Mario Cristobal put some expectations on one of his most experienced defenders.

“For us to be great, I’m going to put it on him now so you can print it, La’Mar Winston has to be a great, great, great player and he’s shown a lot of that out there,” the Oregon football coach said following Saturday’s scrimmage in Hillsboro. “I can’t say enough about his last couple practices, he has really turned it up and he has to continue to do that.”

Winston has started 16 games during the past two seasons at outside linebacker, but must adjust as a senior to new defensive coordinator Andy Avalos, who has mentioned Winston as a candidate to be the stand-up defensive end in his system.

“Coach Avalos has been great, you’ve got to love him,” said Winston, who had 40 tackles last year to rank seventh among the returning players on defense. “He has great energy and is a great technician. I love having conversations with him and coming to him because he’s always an open book. That is all I can ask from a coach. … I believe I will be part of that rush end, but anywhere I can get in, I want to get in. Anywhere I can make a contribution, I will and that is why I love special teams too.”

Winston played his freshman season for defensive coordinator Brady Hoke before Jim Leavitt held that job the past two seasons until he was let go following last year. Avalos was the defensive coordinator at Boise State for the past three seasons.

“We still have a lot to learn because there are a lot of little things we miss and technique things we miss,” Winston said. “It is a new defense, so that is to be expected, but it can’t be that way once we get to fall.”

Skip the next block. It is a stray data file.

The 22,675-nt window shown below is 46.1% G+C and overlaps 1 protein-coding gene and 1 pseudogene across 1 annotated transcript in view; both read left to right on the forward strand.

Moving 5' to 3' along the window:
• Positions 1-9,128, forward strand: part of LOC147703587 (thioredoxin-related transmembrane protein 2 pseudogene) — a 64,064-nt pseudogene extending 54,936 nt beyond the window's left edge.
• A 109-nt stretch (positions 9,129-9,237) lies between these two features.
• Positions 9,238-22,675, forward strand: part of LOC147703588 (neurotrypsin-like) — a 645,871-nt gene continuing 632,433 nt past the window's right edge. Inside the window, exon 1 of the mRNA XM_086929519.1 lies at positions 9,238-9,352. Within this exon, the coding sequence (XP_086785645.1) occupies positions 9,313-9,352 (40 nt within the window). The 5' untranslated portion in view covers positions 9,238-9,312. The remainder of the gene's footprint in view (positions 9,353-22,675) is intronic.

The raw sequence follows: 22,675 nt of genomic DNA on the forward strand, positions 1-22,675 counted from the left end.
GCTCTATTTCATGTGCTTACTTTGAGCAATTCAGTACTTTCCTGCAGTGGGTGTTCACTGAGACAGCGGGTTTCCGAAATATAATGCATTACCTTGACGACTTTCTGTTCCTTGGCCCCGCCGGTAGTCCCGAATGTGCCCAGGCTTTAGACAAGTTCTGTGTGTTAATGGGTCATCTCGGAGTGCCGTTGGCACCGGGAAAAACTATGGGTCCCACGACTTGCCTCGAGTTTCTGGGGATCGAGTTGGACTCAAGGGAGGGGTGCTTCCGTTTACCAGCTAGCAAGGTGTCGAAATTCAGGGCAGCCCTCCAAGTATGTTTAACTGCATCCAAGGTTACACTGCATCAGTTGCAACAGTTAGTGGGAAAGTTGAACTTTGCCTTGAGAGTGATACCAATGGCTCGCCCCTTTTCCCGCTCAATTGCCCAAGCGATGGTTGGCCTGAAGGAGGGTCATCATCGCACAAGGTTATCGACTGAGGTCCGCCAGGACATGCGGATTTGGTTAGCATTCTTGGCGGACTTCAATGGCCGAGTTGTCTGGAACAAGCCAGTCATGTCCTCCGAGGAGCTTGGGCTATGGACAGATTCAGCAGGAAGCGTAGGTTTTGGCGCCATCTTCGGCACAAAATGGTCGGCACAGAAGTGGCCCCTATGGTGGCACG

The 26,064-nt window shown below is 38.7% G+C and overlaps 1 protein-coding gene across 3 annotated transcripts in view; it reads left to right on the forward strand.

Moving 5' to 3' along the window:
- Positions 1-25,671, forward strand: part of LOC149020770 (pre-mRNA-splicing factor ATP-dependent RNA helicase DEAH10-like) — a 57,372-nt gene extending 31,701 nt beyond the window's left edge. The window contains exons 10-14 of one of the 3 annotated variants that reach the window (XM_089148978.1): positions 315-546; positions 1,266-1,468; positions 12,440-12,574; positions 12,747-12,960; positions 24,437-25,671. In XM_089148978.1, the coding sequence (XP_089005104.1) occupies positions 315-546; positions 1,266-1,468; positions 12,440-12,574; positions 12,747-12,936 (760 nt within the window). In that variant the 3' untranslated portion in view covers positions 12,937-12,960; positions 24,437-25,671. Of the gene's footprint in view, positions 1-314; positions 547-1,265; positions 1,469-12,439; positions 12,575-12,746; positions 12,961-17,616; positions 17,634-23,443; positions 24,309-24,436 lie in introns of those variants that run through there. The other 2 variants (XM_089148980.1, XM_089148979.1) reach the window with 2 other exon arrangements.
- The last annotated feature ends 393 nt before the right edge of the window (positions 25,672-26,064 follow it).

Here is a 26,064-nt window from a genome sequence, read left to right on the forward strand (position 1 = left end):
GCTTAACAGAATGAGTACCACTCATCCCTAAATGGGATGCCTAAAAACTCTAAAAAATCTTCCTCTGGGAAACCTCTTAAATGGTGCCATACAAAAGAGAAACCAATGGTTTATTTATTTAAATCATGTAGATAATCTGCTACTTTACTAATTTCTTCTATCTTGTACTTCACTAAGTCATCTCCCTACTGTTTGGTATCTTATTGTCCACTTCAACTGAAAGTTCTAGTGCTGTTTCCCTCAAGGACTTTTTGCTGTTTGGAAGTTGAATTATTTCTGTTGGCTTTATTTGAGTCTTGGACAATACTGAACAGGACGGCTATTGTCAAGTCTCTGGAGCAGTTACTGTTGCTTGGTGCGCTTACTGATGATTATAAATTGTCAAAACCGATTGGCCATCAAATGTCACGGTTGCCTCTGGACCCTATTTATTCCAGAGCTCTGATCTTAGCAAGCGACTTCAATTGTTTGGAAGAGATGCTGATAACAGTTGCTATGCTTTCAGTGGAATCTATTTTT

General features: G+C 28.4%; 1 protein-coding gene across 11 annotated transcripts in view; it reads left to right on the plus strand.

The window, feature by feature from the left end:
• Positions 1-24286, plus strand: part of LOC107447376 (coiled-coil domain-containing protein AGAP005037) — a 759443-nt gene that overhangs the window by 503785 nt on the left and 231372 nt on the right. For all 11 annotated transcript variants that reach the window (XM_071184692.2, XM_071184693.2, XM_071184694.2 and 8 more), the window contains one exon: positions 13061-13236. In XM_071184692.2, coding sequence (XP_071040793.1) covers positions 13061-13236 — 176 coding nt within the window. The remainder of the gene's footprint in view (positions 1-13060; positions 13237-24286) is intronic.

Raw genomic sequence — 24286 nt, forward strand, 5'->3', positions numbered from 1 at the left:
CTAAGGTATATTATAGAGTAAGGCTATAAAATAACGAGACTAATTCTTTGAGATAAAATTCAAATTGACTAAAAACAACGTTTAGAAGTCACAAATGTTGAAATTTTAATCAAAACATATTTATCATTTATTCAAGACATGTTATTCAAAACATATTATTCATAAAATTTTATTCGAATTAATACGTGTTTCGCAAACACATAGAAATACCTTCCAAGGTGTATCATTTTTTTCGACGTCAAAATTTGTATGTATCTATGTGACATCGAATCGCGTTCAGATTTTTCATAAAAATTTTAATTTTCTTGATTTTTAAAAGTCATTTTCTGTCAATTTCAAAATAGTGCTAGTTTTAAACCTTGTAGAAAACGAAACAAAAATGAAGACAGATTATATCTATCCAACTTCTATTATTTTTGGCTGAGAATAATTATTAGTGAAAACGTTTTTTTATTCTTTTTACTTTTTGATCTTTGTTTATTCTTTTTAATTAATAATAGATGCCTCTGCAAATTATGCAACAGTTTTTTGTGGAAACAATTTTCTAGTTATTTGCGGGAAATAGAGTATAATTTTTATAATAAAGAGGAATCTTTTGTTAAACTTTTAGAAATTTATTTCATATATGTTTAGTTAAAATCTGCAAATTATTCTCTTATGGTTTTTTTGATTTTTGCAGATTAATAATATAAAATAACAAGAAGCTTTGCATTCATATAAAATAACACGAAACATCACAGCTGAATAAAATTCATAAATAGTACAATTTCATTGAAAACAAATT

Junior safety Brady Breeze, who played with Winston at Central Catholic, said the Ducks have installed most of their new defense.

“Now we are going into details and techniques of coverages,” Breeze said. “There are a few new things, but not much different. I think it is going to be good for us this year, especially in the Pac-12 with the way it is run. Coach Avalos is incredible.”

Defensive tackle Jordon Scott said moving away from the 3-4 look under Leavitt will give him more chances to make tackles.

“It has been a change in style and scheme, but for the better,” he said. “Now that we have four defensive linemen on the field, I won’t get double- and triple-teamed every time. I look for more one-one-one opportunities.”

Scott had 29 tackles after getting 34 as a freshman.

“Jordon has stood out as a guy who is disruptive on the line of scrimmage and knocks people back,” Cristobal said. “With what we are doing now schematically, that gets guys a bit more one-one-one matchups.”